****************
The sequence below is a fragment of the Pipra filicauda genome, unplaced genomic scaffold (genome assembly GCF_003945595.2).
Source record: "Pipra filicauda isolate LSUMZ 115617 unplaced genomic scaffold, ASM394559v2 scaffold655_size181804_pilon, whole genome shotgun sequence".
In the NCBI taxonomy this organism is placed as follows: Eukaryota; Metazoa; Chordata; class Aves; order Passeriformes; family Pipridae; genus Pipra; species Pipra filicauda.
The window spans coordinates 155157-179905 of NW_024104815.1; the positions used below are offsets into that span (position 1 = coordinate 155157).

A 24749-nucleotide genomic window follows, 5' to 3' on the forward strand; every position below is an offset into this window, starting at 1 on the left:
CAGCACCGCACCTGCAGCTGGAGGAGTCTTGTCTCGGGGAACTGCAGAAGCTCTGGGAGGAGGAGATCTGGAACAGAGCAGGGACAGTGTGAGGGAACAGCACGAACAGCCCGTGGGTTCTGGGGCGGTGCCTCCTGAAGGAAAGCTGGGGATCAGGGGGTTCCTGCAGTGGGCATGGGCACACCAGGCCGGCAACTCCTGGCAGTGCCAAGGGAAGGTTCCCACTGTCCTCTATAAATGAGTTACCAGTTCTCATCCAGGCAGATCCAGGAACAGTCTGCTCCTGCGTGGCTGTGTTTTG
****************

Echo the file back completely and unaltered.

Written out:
The sequence below is a fragment of the Pipra filicauda genome, unplaced genomic scaffold (genome assembly GCF_003945595.2).
Source record: "Pipra filicauda isolate LSUMZ 115617 unplaced genomic scaffold, ASM394559v2 scaffold655_size181804_pilon, whole genome shotgun sequence".
In the NCBI taxonomy this organism is placed as follows: Eukaryota; Metazoa; Chordata; class Aves; order Passeriformes; family Pipridae; genus Pipra; species Pipra filicauda.
The window spans coordinates 155157-179905 of NW_024104815.1; the positions used below are offsets into that span (position 1 = coordinate 155157).

A 24749-nucleotide genomic window follows, 5' to 3' on the forward strand; every position below is an offset into this window, starting at 1 on the left:
CAGCACCGCACCTGCAGCTGGAGGAGTCTTGTCTCGGGGAACTGCAGAAGCTCTGGGAGGAGGAGATCTGGAACAGAGCAGGGACAGTGTGAGGGAACAGCACGAACAGCCCGTGGGTTCTGGGGCGGTGCCTCCTGAAGGAAAGCTGGGGATCAGGGGGTTCCTGCAGTGGGCATGGGCACACCAGGCCGGCAACTCCTGGCAGTGCCAAGGGAAGGTTCCCACTGTCCTCTATAAATGAGTTACCAGTTCTCATCCAGGCAGATCCAGGAACAGTCTGCTCCTGCGTGGCTGTGTTTTG